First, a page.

Consumer adoption of RSS rises, but will marketers benefit?
RSS advertising doesn't get much attention these days, but that doesn't mean it's a bust as some have said. On the contrary, a mounting body of evidence suggests in-feed ad delivery is a growing opportunity for marketers and publishers alike.
The latest indicator: Gawker Media sequentially grew its revenue from feed-driven traffic by 300 percent in Q1 2008.
Gawker Sales Chief Chris Batty said the company is now pulling an average CPM of $4 or $5 for its RSS inventory, "a little less than we get on the sites."
Batty compared RSS advertising's low profile to that of podcasting, its multimedia cousin. Both syndication channels emerged around the same time.
"RSS and podcasting have both gone a little bit silent," he said. "Podcasting is a bust, and RSS was lumped in. It's got a few unique challenges...but it has grown and become a part of revenue mix for publishers."
It had better be, because it's certainly a larger part of publishers' traffic. Thirty-four percent of global respondents to a March social media survey from Universal McCann said they had "ever" subscribed to an RSS feed. That represents a large jump from the previous year's findings, when the agency found just 15 percent said they had subscribed to a feed. The data were gathered from 17,000 Internet users in 29 countries, aged 16 to 54.
However the U.S. ranks far down on the adoption list, with penetration of only 18.6 percent. That's tiny compared to RSS-addicted nations like Russia (57 percent adoption), Brazil (55 percent) and China (54 percent). Additionally, of those who access feeds, only 25 percent of U.S. respondents said they do so daily. Another 35 percent said they access them weekly, while 16 percent said feed reading is a monthly endeavor.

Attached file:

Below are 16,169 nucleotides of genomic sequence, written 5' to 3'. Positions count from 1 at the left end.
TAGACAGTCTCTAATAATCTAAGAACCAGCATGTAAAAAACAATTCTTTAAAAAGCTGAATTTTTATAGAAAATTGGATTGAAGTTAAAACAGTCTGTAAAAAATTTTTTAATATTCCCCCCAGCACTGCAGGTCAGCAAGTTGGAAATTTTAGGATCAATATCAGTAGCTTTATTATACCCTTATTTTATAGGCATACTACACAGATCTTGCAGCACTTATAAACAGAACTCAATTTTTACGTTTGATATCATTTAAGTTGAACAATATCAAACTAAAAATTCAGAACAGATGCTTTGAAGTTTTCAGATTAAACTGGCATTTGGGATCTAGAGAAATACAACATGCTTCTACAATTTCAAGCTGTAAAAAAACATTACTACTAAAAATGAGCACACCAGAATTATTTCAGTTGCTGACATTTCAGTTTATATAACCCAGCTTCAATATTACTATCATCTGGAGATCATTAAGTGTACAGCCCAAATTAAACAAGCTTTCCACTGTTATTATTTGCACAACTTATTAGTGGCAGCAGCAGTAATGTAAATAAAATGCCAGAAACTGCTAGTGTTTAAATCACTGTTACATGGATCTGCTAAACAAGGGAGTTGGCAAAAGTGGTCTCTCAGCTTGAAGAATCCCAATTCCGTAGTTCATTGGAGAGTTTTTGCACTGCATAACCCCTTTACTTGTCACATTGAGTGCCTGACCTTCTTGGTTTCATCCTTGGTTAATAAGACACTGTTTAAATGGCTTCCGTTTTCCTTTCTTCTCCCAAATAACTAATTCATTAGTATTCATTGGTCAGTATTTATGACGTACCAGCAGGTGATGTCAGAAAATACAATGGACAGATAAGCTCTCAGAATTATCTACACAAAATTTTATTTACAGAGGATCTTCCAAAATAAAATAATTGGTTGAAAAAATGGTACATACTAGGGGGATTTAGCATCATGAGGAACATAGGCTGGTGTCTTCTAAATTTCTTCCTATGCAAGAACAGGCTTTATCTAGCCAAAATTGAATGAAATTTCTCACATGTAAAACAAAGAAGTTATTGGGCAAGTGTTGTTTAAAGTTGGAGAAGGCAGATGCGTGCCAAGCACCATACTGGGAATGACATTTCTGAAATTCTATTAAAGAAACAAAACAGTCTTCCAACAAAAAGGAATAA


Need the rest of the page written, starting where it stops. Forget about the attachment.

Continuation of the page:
For marketers, the creative limits of feed advertising remain a sticking point. Kelly Twohig, SVP, digital activation director at Starcom Worldwide, said text ads and simple GIF banners are a hard sell with clients.
"We haven't seen [RSS] move as rapidly as other things have," she said. "It's absolutely on our radar but still not the easiest thing to sell."
At least marketers have heard of RSS. That wasn't true a couple years ago, according to Bill Flitter, CEO of RSS ad network (and Gawker partner) Pheedo. Back then, he said, "you'd have to do the whole pitch on RSS, then the whole pitch on the company."
"That's why we exist frankly," said Flitter. "It's a pretty difficult problem serving ads in feeds, because you don't have the traditional ad serving methods to do that. The ad servers break down."
Gawker's Batty argued growth in RSS advertising has also been constrained by the dominance of FeedBurner, acquired by Google a year ago. Back then Gawker sold its RSS inventory through FeedBurner's network, and commanded CPMs in the $7 to $8 range. But that rate fell to around 30 cents when FeedBurner substituted AdSense for its own sales efforts, Batty said.
That might have been a powerful move, but Batty said Google put an end to FeedBurner's human ad sales efforts before fully automating the ad placement process for advertisers. The result: lower demand for inventory and lower prices.
"If you want to buy RSS you need to pick up the phone and talk to your Google person," Batty claims. "At that point you take the one million AdSense users down to 10,000 who can get a phone call returned -- and 10 percent of that who can do anything."
FeedBurner executives didn't respond to a request for comment, but FeedBurner recently indicated in a blog post that RSS advertisers would soon be "blessed with good fortune" on the feed advertising front.
In any case, Flitter indicated Pheedo has definitely perceived the uptick in consumer use, which has resulted in a near-glut of RSS ad inventory. Pheedo sells about 50 percent of the inventory it represents directly, and for the rest it pulls a feed from ad partners including MIVA, Ask.com, and Business.com.
"Some of our publishers are seeing their page views from RSS are nearing page views of Web sites," he said. "The market's finally there. The growth is finally there."
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